Some 26,000 women in the United States give birth to a stillborn child each year. It’s a harrowing experience for parents, and many eventually want to know what went wrong, in part to avoid going through a similar experience in the future. But in the days after delivery, when tests to search for a cause must be conducted, doctors are often hesitant to suggest them, and grief-stricken parents often reluctant to permit them.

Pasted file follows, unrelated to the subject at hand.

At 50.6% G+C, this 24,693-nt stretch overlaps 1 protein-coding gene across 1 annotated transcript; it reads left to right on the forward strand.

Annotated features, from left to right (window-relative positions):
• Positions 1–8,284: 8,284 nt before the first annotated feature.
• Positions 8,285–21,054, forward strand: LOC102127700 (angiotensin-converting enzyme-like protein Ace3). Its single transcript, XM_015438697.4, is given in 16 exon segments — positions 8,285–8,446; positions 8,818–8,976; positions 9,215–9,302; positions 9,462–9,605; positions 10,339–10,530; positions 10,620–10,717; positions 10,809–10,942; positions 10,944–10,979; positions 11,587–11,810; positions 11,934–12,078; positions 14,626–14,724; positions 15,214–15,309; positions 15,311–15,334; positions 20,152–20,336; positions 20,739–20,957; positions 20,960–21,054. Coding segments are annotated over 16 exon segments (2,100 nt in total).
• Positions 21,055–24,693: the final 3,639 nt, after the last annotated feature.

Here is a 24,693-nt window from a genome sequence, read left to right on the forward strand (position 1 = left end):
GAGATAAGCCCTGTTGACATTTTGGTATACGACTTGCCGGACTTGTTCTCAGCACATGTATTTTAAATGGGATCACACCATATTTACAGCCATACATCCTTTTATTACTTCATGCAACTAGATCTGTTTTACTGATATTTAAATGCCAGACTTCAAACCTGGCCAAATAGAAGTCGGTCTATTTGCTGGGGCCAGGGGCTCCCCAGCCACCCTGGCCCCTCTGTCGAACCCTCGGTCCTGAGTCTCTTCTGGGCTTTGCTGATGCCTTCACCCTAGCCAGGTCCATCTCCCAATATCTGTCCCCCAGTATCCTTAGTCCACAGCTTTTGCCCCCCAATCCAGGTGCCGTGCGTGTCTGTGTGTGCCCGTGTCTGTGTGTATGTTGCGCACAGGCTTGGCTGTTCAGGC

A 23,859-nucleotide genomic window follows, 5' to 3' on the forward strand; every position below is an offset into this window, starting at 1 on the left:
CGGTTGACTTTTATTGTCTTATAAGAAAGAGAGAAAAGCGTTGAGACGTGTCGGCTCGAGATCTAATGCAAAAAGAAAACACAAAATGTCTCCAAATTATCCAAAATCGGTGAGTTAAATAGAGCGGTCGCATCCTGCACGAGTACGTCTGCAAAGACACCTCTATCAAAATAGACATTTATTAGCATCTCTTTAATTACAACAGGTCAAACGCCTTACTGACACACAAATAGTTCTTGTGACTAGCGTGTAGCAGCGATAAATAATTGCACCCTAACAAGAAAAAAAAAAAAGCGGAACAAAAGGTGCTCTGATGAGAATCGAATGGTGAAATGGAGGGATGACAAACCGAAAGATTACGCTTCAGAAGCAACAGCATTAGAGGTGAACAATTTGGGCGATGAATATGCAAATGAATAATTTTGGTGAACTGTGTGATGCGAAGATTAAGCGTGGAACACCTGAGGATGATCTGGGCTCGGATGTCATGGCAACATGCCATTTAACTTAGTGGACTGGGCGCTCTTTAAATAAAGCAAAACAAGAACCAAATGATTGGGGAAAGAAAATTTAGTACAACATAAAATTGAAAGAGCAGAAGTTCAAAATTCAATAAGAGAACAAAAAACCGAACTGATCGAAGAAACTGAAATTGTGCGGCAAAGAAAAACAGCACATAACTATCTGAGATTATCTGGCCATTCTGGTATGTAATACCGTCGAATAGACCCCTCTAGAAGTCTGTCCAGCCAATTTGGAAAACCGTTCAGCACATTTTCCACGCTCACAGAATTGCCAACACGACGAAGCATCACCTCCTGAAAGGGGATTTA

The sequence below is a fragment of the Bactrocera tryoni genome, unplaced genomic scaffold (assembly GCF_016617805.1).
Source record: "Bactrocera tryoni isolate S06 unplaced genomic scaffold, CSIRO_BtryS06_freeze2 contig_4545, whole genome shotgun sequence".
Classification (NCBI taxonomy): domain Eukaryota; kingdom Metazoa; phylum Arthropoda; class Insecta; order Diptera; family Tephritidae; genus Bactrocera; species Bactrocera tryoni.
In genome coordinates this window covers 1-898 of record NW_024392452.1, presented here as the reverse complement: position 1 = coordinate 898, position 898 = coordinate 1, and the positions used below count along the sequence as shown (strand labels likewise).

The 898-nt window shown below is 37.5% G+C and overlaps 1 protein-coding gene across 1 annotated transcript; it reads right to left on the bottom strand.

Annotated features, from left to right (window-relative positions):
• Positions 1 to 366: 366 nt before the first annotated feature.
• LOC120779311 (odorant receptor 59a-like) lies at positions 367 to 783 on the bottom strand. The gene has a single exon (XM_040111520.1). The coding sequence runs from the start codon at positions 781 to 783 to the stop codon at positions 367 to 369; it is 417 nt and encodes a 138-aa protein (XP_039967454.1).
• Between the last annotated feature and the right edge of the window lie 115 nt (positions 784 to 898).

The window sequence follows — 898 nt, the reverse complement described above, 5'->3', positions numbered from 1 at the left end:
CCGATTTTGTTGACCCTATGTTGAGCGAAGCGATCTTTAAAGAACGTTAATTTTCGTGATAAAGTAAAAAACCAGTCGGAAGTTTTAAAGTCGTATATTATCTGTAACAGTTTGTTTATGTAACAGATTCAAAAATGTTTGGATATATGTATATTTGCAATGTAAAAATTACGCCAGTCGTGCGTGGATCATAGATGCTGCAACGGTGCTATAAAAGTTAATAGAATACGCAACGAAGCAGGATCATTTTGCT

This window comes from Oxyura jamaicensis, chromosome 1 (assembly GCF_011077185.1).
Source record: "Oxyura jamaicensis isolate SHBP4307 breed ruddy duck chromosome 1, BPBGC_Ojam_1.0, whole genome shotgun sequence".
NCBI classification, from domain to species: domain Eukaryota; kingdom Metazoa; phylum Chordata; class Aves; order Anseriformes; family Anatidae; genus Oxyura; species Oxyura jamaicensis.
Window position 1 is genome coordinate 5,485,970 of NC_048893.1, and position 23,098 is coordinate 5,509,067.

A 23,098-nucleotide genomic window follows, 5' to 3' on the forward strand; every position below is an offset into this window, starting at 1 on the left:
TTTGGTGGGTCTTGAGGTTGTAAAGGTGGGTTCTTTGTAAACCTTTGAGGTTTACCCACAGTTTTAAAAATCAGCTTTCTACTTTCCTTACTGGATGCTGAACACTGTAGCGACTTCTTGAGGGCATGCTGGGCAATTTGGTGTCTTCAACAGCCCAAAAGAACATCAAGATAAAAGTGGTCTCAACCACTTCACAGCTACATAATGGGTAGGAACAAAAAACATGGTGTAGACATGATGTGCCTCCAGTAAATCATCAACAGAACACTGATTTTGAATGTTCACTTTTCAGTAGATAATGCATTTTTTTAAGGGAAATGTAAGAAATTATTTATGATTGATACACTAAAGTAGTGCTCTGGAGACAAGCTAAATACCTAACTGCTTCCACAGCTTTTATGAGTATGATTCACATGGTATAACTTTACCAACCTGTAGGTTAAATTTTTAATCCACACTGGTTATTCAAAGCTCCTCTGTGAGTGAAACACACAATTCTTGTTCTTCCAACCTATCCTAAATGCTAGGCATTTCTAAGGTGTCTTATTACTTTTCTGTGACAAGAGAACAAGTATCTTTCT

A rigorous study released on Thursday found that two tests are particularly effective in determining the cause of a stillbirth, a death of a fetus at or after 20 weeks of gestation. An examination of the placenta helped find a cause in about two-thirds of stillbirths, and a fetal autopsy helped in roughly 40 percent of cases, researchers reported. Genetic testing was the third most useful test, helping to pinpoint a cause 12 percent of the time.
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